Georgia Bulletin

The Newspaper of the Catholic Archdiocese of Atlanta

Photo by Mauricio Vives
Father Bohdan Maruszak of St. Andrew Ukrainian Orthodox Church, Cumming, and Father Volodymyr Petrytsya of Mother of God Ukrainian Catholic Church, Conyers, from left, lead the community in prayer during the interreligious prayer service for peace in Ukraine at Holy Spirit Church, Atlanta, on March 28.


Atlanta archbishop: War in Ukraine ‘outrageous before almighty God’ 

By ANDREW NELSON, Staff Writer | Published March 31, 2022

ATLANTA—Religious leaders sat together at Holy Spirit Church in Atlanta, listening to prayers for peace, Scripture and condemning the invasion of Ukraine.  

They gave reflections, chanted a prayer for “victory to the faithful over their adversaries,” a Bible reading and sang the Ukrainian national anthem. The leaders of the Ukrainian Orthodox and Catholic churches; a rabbi from American Jewish Committee and the archbishop of the Archdiocese of Atlanta joined together in prayer. 

The interfaith gathering on March 28 comes more than a month after the country was invaded by the Russian military, with devastating bombings of cities and civilians trapped in subway tunnels. An estimated 3.7 million Ukrainians have fled.  

“Those who, only a few weeks ago, were residents are now refugees. The sick and the elderly, babies and young children, are forced underground as life is threatened and homes are destroyed. This is outrageous. It is outrageous before almighty God. It is outrageous before the world,” said Archbishop Gregory J. Hartmayer, OFM Conv., speaking to the congregation of nearly 300 people. 

The archbishop was joined by Bishop Bernard E. Shlesinger III, priests from Eastern Catholic and Latin churches, deacons and members of the Sovereign Military Order of St. John of Jerusalem and the Equestrian Order of the Holy Sepulchre of Jerusalem.  

Georgia is home to nearly 15,000 people who trace their heritage to the East European country, according to the 2019 American Community Survey. And just under 12,000 live in the Atlanta region. 

The Orthodox Church is the largest faith tradition in Ukraine. A minority of Christians are Ukranian Catholics, with 4 million members and Pope Francis as the highest religious authority.  

Archbishop Gregory J. Hartmayer, OFM Conv., invited the Ukrainian Catholic and Orthodox communities to gather in prayer at Holy Spirit Church. Photo by Mauricio Vives

In addition, there were approximately 350,000 Jews living in Ukraine before the war, according to data collected by Chabad, a prominent Jewish organization.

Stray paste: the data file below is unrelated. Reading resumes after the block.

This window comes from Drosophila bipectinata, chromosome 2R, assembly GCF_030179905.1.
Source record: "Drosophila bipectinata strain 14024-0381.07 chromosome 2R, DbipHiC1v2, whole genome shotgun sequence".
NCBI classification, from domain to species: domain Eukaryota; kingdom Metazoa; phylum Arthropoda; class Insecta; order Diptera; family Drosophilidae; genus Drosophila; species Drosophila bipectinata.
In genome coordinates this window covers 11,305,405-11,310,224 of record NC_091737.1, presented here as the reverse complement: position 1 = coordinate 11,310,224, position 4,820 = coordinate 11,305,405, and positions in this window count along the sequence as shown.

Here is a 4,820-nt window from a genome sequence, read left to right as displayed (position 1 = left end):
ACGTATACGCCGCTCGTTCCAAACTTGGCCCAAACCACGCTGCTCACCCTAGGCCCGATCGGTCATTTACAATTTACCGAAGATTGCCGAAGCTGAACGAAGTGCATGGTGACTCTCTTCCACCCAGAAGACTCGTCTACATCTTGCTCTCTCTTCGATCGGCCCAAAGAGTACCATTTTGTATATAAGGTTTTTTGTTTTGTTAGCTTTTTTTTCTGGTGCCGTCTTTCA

In his remarks, Rabbi Scott Colbert, rabbi emeritus of Temple Emanu-El and the American Jewish Committee, Atlanta, shared his family history.  His grandparents fled Ukraine because of Czarist Russia violence targeting Jews.  

“My heritage calls to me because I could be one of those victims of the conflict. I am old. I could be stuck in my apartment,” he said. 

People are asking the age-old question, he said: “God why do you hide your face from us?” However, in hope the prophet Jeremiah told how God will restore the people and gather them again, he said.   

Rabbi Colbert prayed God would “cause peace to reign in the heavens and on the earth.” 

Father Volodymyr Petrytsya, pastor of Mother of God Ukrainian Catholic Church, Conyers, said people do not have the right to be “indifferent” to the violence “if there is war and people are dying, it is not enough.” The faithful must “pray and work and (God) will accomplish a miracle,” he said.  

War aims have not been met, said Father Bohdan Maruszak, pastor of St. Andrew Ukrainian Orthodox Church, Cumming. Contrary to Russian goals, the war has united the country and the world against the aggression, he said.  

“The evil has to be stopped,” said Father Maruszak.  

For Oleksandra Senko, 40, the emotions caused by the war in her native country have been numbing. The first week was non-stop crying, she said.  

“Every time I checked the news, I hoped it would be better, but it is not,” she said.    

Senko worships at St. Andrew Ukrainian Orthodox Church. She said she is touched by the support she sees from strangers.  

“I am really grateful. We are not alone,” she said. “We feel supported all across the world with prayers.”  

Stepan and Mariana Kulynii watched the war unfold in their homeland as they cared for their newborn. Stepan’s mother and younger sister fled to Italy, while his father stayed home near the Polish border to care for his grandparents, he said.  

Stepan, 28, said friends in Ukraine will hear how Atlanta’s people of different religious beliefs assisted their country. The support and encouragement lifts people’s spirits, he said.  

“We are far away from our country. There are limited things we can do,” said Mariana, 30. “Most of the time I just cried. It touched the deepest feeling in our hearts,” she said.

Editor’s Note: To view a video of the service, go to